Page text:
But as it turned out, we were the ones who reaped the real benefits. As we rode together, they regaled us with tales from the journey—how they narrowly made it to shelter just before a spontaneous storm struck, how they pushed through the pain of the brutal Wisconsin hills, how they managed to pack light enough to carry all the belongings they needed for a week.

 

As we rode together, I thought about what a gift it is to have friends who travel with us on various legs of our journeys. No one can journey with us all the way from the start to the finish line, but God has a way of sending fellow pilgrims just when we need them . . . when we’re climbing that big hill, when we feel too weary to go one more mile, when we’re lost and in need of directions.

daniel and steph2

 

Finally we arrived at the spot where the trail diverged, and we offered our new friends some banana bread (another nod to our first date) before saying our good-byes.

 

“Bless you,” the dad said, shaking our hands warmly. The son nodded, his mouth full of another large bite.

 

But we’d already been blessed. That’s the funny thing about hanging around with the Sams of the world. You start out thinking you’re offering a blessing, but the blessings come pouring back to you a hundredfold instead.

 

Happy three years of knowing you, Sam. I’m so glad God gave us each other for the rest of this journey.

 

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Sweatpant Friends April 30, 2013

Filed under: Friends — Stephanie Rische @ 12:48 pm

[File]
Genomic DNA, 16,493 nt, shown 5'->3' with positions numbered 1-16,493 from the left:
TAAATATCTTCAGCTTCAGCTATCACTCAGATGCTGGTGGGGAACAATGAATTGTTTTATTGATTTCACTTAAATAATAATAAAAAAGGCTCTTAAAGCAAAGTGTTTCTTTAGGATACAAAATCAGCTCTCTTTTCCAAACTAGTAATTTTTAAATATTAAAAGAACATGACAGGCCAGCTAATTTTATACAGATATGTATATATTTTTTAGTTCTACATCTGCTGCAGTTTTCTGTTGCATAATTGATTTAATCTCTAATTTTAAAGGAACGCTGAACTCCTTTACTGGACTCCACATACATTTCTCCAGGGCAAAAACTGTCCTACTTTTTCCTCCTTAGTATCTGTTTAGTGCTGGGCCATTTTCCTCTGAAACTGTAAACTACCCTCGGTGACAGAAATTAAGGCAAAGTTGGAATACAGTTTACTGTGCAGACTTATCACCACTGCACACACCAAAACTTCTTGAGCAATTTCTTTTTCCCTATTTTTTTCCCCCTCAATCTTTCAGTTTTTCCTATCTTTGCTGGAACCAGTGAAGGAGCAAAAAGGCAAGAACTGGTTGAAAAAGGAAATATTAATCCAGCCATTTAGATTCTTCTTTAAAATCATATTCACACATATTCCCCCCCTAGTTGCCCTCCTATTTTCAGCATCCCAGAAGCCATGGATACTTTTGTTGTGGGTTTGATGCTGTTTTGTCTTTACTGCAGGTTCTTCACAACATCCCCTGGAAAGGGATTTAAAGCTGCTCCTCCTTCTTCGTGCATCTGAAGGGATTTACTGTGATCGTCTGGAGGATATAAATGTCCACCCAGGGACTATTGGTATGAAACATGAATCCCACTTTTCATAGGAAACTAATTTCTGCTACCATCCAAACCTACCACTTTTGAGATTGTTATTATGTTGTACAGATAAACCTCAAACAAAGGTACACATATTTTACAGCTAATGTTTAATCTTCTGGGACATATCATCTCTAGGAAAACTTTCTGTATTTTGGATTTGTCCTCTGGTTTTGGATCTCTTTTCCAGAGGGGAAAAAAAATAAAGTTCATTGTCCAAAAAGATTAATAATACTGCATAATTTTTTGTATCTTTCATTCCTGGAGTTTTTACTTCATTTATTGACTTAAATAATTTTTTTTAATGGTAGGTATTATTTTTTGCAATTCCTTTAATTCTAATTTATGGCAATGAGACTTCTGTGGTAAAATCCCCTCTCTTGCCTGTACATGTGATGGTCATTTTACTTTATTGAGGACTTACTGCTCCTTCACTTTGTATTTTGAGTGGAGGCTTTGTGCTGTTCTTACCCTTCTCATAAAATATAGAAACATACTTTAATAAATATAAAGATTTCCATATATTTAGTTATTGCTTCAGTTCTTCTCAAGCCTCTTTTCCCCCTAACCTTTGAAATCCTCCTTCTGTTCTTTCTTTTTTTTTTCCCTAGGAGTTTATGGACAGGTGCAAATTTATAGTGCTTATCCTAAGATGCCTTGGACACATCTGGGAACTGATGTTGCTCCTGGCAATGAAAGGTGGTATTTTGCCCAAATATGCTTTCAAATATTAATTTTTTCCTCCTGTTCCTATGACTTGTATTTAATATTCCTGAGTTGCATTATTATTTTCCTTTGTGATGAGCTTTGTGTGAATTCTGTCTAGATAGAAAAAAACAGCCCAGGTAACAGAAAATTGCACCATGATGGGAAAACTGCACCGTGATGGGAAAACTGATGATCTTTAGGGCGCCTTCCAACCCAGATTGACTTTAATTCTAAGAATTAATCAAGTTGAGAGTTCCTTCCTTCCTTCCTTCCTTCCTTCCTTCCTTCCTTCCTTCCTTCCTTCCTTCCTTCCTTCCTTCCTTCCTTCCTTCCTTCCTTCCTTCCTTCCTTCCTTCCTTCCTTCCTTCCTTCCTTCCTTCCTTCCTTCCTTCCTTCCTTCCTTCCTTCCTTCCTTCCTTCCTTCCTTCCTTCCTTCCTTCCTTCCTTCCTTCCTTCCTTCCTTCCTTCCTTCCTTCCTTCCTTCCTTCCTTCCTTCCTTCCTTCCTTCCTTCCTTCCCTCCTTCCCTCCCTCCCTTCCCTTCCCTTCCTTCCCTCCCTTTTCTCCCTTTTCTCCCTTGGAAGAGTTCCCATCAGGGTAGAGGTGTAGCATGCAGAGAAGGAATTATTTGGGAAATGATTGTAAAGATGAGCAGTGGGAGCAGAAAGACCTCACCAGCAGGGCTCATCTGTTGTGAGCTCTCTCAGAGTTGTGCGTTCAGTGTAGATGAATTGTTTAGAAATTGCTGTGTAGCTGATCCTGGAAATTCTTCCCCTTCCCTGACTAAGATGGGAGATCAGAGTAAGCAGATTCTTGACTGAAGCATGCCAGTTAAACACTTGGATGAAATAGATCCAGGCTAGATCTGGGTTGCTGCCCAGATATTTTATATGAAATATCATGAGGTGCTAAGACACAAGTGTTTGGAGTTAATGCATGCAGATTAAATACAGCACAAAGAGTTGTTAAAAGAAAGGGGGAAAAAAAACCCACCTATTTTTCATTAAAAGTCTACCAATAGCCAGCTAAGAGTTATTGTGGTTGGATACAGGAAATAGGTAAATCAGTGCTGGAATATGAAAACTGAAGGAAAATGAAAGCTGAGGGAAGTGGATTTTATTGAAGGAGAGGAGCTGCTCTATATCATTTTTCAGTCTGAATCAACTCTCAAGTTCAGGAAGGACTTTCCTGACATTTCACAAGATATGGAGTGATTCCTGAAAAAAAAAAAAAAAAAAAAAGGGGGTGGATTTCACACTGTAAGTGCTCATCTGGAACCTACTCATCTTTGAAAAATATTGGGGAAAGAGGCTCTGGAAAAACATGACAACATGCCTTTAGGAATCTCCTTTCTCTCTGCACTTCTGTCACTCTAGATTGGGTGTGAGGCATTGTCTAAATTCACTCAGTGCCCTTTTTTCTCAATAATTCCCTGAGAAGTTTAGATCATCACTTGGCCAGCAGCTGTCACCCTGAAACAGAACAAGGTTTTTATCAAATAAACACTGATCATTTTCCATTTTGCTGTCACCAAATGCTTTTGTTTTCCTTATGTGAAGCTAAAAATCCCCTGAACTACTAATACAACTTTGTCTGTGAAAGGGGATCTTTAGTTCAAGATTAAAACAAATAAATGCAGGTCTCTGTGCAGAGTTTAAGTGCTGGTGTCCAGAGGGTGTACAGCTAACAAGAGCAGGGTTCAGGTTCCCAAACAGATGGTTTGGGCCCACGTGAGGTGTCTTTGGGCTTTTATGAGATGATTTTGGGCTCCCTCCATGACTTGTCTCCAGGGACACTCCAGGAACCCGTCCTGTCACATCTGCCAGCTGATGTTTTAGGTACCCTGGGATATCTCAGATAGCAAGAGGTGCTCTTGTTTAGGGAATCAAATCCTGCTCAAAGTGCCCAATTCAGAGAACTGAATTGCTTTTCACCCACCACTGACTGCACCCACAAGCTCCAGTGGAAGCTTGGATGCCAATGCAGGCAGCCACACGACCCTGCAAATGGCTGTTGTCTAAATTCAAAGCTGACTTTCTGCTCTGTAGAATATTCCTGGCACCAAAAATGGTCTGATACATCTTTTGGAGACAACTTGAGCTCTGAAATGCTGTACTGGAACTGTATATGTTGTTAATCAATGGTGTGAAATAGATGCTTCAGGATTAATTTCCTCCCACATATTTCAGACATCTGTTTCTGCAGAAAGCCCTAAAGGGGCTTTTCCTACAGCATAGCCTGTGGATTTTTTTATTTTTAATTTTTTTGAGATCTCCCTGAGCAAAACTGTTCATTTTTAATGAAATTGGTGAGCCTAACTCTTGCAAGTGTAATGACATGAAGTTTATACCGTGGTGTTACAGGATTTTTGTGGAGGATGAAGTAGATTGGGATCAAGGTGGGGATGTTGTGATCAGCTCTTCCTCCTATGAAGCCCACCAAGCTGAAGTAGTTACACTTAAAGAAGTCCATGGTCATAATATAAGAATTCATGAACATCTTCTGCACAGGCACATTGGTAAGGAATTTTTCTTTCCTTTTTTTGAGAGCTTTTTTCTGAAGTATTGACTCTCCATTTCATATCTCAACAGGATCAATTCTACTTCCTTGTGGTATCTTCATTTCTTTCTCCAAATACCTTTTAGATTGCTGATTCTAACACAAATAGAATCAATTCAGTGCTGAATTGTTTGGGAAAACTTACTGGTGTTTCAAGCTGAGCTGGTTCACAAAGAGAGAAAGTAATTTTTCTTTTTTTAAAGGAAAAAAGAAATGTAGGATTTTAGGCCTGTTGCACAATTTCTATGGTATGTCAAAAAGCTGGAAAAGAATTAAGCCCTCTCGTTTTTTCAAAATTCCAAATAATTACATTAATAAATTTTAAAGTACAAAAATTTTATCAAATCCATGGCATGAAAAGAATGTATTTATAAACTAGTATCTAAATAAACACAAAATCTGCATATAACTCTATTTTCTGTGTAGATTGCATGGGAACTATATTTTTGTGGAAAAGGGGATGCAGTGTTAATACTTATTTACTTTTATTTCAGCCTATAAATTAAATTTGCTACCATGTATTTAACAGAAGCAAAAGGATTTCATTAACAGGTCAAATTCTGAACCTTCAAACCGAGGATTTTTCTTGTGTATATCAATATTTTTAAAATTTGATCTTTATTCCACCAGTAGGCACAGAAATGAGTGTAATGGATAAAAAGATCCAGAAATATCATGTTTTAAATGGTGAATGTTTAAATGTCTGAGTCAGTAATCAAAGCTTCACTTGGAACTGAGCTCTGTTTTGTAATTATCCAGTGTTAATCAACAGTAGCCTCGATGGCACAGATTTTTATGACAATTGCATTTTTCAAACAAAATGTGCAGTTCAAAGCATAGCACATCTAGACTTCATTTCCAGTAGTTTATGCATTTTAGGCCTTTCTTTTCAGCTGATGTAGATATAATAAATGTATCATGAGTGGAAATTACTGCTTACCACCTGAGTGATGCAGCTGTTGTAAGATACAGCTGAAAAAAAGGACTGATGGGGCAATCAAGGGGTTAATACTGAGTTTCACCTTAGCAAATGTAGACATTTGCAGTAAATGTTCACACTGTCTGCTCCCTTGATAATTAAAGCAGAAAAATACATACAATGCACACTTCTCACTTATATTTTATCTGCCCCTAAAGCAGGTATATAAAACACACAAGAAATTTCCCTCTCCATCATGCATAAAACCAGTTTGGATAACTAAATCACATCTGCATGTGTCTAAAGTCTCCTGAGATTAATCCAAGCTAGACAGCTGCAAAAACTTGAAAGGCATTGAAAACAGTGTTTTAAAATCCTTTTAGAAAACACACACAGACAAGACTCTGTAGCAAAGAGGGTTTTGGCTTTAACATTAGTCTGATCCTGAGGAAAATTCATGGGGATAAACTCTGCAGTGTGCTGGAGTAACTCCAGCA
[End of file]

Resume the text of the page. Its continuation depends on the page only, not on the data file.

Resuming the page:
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I was given an unspeakable gift last weekend: the gift of sweatpant friends.

 

We women, we feel almost constant pressure to put forth our best self…to coordinate the outfit and gloss the lips and fix the hair and don the stylish (i.e., uncomfortable) shoes. All so we can look like we have it all together, that we ourselves are all together.

 

But last weekend eight of us girls who have been friends since the days of Jars of Clay and bad perms got together and spent a few days in the rarest of settings—a safe haven where we could be our unvarnished, un-makeup-ed, sweatpanted selves.

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It’s been almost fifteen years since we were all in the same place together, and honestly I wasn’t sure how things would fall into place. Would it work to have eight women accustomed to having our own nests all together under the same roof? Would things get cliquey or competitive or catty? Would we still find common ground all these years later?